November 15, 2017
Policy changes will come into effect Jan. 1, 2018 in regards to chronic mental stress and traumatic mental stress benefits.

After completing the consultation phase, Workplace Safety and Insurance Board (WSIB) have finalized and approved the new Chronic Mental Stress policy (Policy 15-03-14) and made changes to the Traumatic Mental Stress policy (Policy 15-03-02) to provide clarity between the two types of work-related mental stress.

Under the new policies, WSIB gives some examples of what would and would not likely qualify workers for benefits under the proposed legislation and policy. For example, a construction worker who develops post-traumatic stress disorder after witnessing a horrific workplace accident would likely be entitled to benefits under the Traumatic Mental Stress policy. Under the new Chronic Mental Stress policy, instances of harassment, both verbal and physical that result in a depression disorder would also likely result in entitlement to benefits.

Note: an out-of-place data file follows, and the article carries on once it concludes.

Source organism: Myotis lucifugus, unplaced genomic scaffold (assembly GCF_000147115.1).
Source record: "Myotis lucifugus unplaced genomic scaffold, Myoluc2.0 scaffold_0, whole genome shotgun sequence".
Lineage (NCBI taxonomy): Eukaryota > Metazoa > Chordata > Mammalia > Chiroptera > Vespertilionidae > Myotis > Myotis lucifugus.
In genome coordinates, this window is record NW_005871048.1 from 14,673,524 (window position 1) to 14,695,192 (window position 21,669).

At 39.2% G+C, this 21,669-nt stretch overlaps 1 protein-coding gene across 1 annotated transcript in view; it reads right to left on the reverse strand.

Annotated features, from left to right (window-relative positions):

Examples of situations where mental stress benefits are not likely to be awarded include shift changes, general labourers who are suspended as a result of repeatedly ignoring company safety rules, and a contract worker not being offered permanent employment after several probationary contract extensions.

The changes come as a result of the Ontario government’s 2017 budget legislation, Bill 127, that among many things, also called for changes to the Workplace Safety and Insurance Act, 1997 to provide benefits under the insurance plan for chronic or mental stress arising from a worker’s employment.